• Lakes, ponds and other impoundments do not lose their jurisdictional status if they contribute surface water flow to a downstream jurisdictional water through a culvert, dike, pipe, spillway, tunnel or other artificial feature or through a natural feature such as a debris pile or boulder field.  However, lakes, ponds and impoundments that are connected downstream to jurisdictional waters only by diffuse stormwater runoff or directional sheet flow over upland areas are not jurisdictional.  An ecological connection between a lake, pond or impoundment is insufficient to establish federal jurisdiction. 

  • An impoundment must have a surface water connection to a downstream jurisdictional water in order to be regulated.  The downstream surface water connection does not need to be natural but may be through any manner of artificial features (tunnels, culverts, spillways, etc.).  However, lakes, ponds and impoundments that lose water only through evaporation, underground seepage or consumptive use are no longer considered jurisdictional waters.

  • Adjacent wetland are defined as wetlands that either:   (i) abut a territorial sea, traditional navigable water, or regulated lake, pond, or impoundment; (ii) are inundated by flooding from one of these jurisdictional waters; (iii) are physically separated from one of these waters by a natural berm, bank, dune or similar natural feature; or (iv) are physically separated from one of these waters by an artificial dike, barrier or other structure, including a road, that allows for a direct hydrologic surface connection with the regulated water in a typical year (such as through a culvert, flood or tide gate, pump or similar feature).  Application of these categories still requires further context to the relevant connections.  For example, the Agencies explain that a subsurface connection through porous soils is insufficient to establish jurisdiction over a wetland separated by an artificial structure, such as a dike.  Likewise, if the surface flow between the wetland and the abutting jurisdictional water across, or through, a dike or other artificial barrier only occurs after a 100-year storm event, this would not be sufficient to establish jurisdiction because the surface water connection would not occur once during a typical year.  Finally, the Final Rule eliminates the prior definition of “adjacent”—which had included the terms “bordering, contiguous, or neighboring.”  The elimination of the prior “adjacent” definition further limits the regulatory reach over wetlands under the Final Rule.

For each category of regulated waters, the Preamble in the Final Rule provides guidance on how the Final Rule will be implemented.  Issues of implementation also are addressed in an “Implementation Statement” that was concurrently issued by the Agencies.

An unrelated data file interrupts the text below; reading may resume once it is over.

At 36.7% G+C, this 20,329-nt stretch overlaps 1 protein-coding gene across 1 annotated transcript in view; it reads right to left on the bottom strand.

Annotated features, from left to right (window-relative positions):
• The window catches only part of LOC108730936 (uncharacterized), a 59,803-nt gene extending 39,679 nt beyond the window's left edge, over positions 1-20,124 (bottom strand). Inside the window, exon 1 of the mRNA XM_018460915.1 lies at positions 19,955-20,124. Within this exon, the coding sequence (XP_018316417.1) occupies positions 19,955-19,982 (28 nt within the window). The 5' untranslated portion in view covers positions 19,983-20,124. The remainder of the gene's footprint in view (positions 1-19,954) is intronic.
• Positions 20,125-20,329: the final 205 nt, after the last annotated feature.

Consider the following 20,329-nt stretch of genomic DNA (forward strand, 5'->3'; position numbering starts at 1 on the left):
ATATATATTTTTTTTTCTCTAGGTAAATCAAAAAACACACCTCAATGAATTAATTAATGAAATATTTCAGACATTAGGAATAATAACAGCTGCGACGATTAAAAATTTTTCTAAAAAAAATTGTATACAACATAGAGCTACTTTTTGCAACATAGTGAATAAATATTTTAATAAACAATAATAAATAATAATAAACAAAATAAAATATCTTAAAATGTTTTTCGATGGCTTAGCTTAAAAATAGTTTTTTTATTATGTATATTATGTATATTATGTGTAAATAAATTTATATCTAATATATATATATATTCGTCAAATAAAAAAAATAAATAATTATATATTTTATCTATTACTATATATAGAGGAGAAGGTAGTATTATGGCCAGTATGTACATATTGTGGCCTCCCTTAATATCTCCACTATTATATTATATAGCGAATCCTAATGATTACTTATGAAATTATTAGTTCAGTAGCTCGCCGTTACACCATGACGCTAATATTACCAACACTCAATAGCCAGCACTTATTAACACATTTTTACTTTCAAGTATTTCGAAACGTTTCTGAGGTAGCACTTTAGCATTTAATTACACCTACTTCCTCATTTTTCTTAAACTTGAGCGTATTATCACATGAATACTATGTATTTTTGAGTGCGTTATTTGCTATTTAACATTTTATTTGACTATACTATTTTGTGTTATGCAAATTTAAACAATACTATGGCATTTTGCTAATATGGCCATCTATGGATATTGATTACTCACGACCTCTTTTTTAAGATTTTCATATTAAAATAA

Lawsuits challenging this Final Rule are expected, likely resulting in continuing uncertainty, and, potentially, a further state-by-state patchwork of regulation, until these cases ultimately are addressed by the Supreme Court.  For now, however, project and resource developers should carefully consider how the Final Rule may affect their permitting obligations for proposed development and work in or near waterbodies and wetlands.

© 2020 Van Ness Feldman LLPNational Law Review, Volume X, Number 25


About this Author

Brent Carson, Van Ness Feldman Law Firm, Seattle, Energy, Environment and Real Estate Law Attorney

Brent provides strategic advice and critical support to clients with complex land development and real property issues. He has in-depth knowledge of the local, state, and federal land use and environmental entitlements process including comprehensive plan amendments, rezones, master plans, development agreements, wetlands and in-water construction permits, endangered species consultation, mitigation banks, shorelines, SEPA/NEPA compliance, road vacations, and impact fees. His litigation practice includes defense of environmental enforcement actions and development...

Joseph B. Nelson, Van Ness Feldman Law Firm, Washington DC, Environmental and Energy Law Attorney

Joe has over twenty years of experience providing counsel to clients involved with linear and site-specific energy, natural resource, and water resource projects as they navigate the myriad regulatory and environmental laws governing project development and operations. His practice includes representation of clients before federal agencies and commissions including the Federal Energy Regulatory Commission, U.S. Fish and Wildlife Service, National Marine Fisheries Service, National Park Service, U.S. Bureau of Reclamation, Department of Energy and Department of the Interior.

As permitting counsel, Joe provides strategic advice and representation before federal agencies on environmental review and permitting matters under the Endangered Species Act, Clean Water Act, National Environmental Policy Act and other environmental statutes. In addition, he serves as regulatory counsel to public and investor-owned electric utilities before the Federal Energy Regulatory Commission.

A common element to Joe’s practice is his ability to synthesize the in-depth, technical components of project development with the complex regulatory requirements necessitated by environmental laws.  In addition, Joe has significant experience litigating before state and federal courts in California, the District of Columbia, and Texas, and before administrative boards such as the Interior Board of Contract Appeals.

Jonathan Simon, Van Ness Fledman Law Firm, Washington DC, Cybersecurity, Environmental and Litigation Law Attorney

Jonathan Simon represents clients before the courts, Congress, and federal agencies on a broad range of matters involving natural resources, public lands, environmental, and energy law.  Jon’s practice focuses on providing legal and strategic guidance and counsel with regard to the management and use of federal lands and the development of energy infrastructure projects.  Jon has broad experience in matters involving the National Environmental Policy Act (NEPA), Endangered Species Act (ESA), Clean Water Act (CWA), Coastal Zone Management Act (CZMA), Wilderness Act, and...